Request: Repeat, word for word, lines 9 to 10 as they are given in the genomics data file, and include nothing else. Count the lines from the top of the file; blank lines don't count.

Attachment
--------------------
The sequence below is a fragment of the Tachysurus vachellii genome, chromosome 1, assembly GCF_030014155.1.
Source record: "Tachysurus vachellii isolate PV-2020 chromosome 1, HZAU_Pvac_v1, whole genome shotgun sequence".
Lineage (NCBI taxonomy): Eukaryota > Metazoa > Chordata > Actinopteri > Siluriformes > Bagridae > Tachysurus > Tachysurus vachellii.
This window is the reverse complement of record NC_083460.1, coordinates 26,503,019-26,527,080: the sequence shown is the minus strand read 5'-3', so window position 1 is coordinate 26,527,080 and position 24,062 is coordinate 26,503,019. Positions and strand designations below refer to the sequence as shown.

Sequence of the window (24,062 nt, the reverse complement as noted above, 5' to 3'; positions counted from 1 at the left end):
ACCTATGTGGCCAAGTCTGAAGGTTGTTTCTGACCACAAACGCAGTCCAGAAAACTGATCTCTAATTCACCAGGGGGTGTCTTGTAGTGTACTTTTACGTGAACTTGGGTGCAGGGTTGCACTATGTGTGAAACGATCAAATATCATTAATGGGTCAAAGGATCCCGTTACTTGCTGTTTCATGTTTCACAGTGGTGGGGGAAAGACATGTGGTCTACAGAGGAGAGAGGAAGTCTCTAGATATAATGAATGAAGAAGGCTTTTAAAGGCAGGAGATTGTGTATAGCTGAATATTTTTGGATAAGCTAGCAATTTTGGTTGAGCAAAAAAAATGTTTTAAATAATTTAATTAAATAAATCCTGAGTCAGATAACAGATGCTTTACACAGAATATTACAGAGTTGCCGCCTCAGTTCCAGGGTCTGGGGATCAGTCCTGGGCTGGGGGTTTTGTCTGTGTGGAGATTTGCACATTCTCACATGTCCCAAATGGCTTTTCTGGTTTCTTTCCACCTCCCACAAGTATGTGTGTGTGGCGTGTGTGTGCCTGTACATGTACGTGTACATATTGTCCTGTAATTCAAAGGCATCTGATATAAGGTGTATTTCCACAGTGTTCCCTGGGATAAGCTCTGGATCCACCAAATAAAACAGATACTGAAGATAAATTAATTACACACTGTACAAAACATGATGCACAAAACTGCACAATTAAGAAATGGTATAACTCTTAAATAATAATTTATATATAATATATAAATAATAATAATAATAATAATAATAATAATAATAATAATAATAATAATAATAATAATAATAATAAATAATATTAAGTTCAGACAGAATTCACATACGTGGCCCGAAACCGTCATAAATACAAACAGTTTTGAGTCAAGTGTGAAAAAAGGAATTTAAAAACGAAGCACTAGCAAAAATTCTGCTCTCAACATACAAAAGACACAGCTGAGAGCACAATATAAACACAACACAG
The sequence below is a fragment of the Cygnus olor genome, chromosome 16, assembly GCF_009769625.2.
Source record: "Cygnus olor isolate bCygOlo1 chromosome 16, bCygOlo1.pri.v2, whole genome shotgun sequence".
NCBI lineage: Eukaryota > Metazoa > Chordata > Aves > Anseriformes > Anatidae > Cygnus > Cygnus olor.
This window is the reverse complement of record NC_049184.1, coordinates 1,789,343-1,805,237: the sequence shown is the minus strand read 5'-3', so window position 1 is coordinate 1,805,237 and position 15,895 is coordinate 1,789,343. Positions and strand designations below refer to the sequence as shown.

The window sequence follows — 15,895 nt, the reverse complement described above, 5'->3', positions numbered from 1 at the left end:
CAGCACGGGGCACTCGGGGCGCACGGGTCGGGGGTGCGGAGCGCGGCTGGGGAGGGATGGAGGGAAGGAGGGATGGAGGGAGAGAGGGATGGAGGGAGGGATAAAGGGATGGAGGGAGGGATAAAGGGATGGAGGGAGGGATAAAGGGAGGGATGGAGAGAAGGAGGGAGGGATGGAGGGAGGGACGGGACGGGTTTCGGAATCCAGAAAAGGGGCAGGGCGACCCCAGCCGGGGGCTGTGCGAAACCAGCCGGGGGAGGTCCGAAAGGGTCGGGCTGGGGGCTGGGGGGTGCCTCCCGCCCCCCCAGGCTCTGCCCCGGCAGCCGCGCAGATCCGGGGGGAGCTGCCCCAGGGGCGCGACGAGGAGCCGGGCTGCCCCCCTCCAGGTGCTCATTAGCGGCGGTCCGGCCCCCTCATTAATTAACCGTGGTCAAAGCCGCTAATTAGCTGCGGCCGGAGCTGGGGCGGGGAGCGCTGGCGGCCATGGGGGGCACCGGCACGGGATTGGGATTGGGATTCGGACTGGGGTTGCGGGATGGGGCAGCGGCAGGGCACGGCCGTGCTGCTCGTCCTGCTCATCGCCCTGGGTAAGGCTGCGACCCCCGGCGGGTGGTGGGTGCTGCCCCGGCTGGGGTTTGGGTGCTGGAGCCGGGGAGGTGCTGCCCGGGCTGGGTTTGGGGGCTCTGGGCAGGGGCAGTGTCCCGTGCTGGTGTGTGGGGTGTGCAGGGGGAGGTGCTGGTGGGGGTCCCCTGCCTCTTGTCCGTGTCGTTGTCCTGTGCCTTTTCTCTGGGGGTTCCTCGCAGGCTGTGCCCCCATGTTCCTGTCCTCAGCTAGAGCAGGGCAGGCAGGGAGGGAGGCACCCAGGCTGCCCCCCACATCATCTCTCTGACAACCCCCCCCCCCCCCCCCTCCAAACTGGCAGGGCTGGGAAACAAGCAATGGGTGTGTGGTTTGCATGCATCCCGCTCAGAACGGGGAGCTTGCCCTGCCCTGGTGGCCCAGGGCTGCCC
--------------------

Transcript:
NCBI lineage: Eukaryota > Metazoa > Chordata > Aves > Anseriformes > Anatidae > Cygnus > Cygnus olor.
This window is the reverse complement of record NC_049184.1, coordinates 1,789,343-1,805,237: the sequence shown is the minus strand read 5'-3', so window position 1 is coordinate 1,805,237 and position 15,895 is coordinate 1,789,343. Positions and strand designations below refer to the sequence as shown.